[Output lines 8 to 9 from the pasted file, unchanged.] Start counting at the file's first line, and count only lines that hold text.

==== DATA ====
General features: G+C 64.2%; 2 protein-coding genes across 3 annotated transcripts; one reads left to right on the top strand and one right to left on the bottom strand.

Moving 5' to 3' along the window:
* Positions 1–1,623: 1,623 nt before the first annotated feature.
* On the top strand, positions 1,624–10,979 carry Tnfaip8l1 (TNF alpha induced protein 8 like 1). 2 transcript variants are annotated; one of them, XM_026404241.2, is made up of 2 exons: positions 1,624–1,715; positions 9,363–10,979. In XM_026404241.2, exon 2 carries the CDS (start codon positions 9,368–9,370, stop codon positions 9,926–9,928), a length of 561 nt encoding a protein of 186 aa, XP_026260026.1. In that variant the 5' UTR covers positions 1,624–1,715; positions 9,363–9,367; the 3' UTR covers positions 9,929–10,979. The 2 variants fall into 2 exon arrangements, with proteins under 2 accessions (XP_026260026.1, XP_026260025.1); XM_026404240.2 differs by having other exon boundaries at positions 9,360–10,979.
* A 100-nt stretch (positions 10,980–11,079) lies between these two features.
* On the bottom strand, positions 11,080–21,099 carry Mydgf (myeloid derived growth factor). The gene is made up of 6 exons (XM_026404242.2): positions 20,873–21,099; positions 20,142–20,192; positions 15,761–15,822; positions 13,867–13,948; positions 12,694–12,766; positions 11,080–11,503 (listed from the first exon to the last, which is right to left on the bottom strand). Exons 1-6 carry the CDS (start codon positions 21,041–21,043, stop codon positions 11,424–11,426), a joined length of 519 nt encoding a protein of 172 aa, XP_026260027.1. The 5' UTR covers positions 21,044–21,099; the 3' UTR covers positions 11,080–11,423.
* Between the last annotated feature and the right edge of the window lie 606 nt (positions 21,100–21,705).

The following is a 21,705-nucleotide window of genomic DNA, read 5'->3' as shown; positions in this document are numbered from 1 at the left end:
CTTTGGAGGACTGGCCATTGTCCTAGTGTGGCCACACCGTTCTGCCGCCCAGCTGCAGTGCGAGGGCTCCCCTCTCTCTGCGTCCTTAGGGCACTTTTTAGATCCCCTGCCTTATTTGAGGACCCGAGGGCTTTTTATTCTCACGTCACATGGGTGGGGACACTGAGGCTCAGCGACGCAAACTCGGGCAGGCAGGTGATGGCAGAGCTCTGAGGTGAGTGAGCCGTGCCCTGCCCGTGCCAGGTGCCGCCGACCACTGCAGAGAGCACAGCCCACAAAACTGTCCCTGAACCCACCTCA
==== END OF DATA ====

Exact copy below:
The following is a 21,705-nucleotide window of genomic DNA, read 5'->3' as shown; positions in this document are numbered from 1 at the left end:
CTTTGGAGGACTGGCCATTGTCCTAGTGTGGCCACACCGTTCTGCCGCCCAGCTGCAGTGCGAGGGCTCCCCTCTCTCTGCGTCCTTAGGGCACTTTTTAGATCCCCTGCCTTATTTGAGGACCCGAGGGCTTTTTATTCTCACGTCACATGGGTGGGGACACTGAGGCTCAGCGACGCAAACTCGGGCAGGCAGGTGATGGCAGAGCTCTGAGGTGAGTGAGCCGTGCCCTGCCCGTGCCAGGTGCCGCCGACCACTGCAGAGAGCACAGCCCACAAAACTGTCCCTGAACCCACCTCA